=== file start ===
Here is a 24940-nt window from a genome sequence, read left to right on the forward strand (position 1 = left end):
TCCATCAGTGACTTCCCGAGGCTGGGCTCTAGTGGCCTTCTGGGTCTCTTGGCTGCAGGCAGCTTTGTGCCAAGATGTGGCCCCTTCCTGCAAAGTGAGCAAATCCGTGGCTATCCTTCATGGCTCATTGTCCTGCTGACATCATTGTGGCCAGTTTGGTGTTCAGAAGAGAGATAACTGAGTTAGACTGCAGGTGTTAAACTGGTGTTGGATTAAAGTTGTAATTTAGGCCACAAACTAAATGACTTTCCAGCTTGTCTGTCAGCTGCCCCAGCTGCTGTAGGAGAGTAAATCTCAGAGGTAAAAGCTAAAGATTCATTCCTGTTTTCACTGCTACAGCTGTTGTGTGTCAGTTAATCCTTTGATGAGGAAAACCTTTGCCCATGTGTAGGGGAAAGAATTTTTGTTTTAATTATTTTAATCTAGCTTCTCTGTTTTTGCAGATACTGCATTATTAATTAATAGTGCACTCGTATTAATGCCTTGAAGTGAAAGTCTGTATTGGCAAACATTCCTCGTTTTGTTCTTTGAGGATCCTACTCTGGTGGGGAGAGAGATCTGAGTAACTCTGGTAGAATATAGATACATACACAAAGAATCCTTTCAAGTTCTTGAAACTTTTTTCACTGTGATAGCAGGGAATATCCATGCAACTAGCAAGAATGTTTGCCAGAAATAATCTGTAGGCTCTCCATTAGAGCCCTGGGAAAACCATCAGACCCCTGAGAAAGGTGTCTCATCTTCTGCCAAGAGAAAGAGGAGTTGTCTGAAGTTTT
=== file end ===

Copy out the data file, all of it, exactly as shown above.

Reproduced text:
Here is a 24940-nt window from a genome sequence, read left to right on the forward strand (position 1 = left end):
TCCATCAGTGACTTCCCGAGGCTGGGCTCTAGTGGCCTTCTGGGTCTCTTGGCTGCAGGCAGCTTTGTGCCAAGATGTGGCCCCTTCCTGCAAAGTGAGCAAATCCGTGGCTATCCTTCATGGCTCATTGTCCTGCTGACATCATTGTGGCCAGTTTGGTGTTCAGAAGAGAGATAACTGAGTTAGACTGCAGGTGTTAAACTGGTGTTGGATTAAAGTTGTAATTTAGGCCACAAACTAAATGACTTTCCAGCTTGTCTGTCAGCTGCCCCAGCTGCTGTAGGAGAGTAAATCTCAGAGGTAAAAGCTAAAGATTCATTCCTGTTTTCACTGCTACAGCTGTTGTGTGTCAGTTAATCCTTTGATGAGGAAAACCTTTGCCCATGTGTAGGGGAAAGAATTTTTGTTTTAATTATTTTAATCTAGCTTCTCTGTTTTTGCAGATACTGCATTATTAATTAATAGTGCACTCGTATTAATGCCTTGAAGTGAAAGTCTGTATTGGCAAACATTCCTCGTTTTGTTCTTTGAGGATCCTACTCTGGTGGGGAGAGAGATCTGAGTAACTCTGGTAGAATATAGATACATACACAAAGAATCCTTTCAAGTTCTTGAAACTTTTTTCACTGTGATAGCAGGGAATATCCATGCAACTAGCAAGAATGTTTGCCAGAAATAATCTGTAGGCTCTCCATTAGAGCCCTGGGAAAACCATCAGACCCCTGAGAAAGGTGTCTCATCTTCTGCCAAGAGAAAGAGGAGTTGTCTGAAGTTTT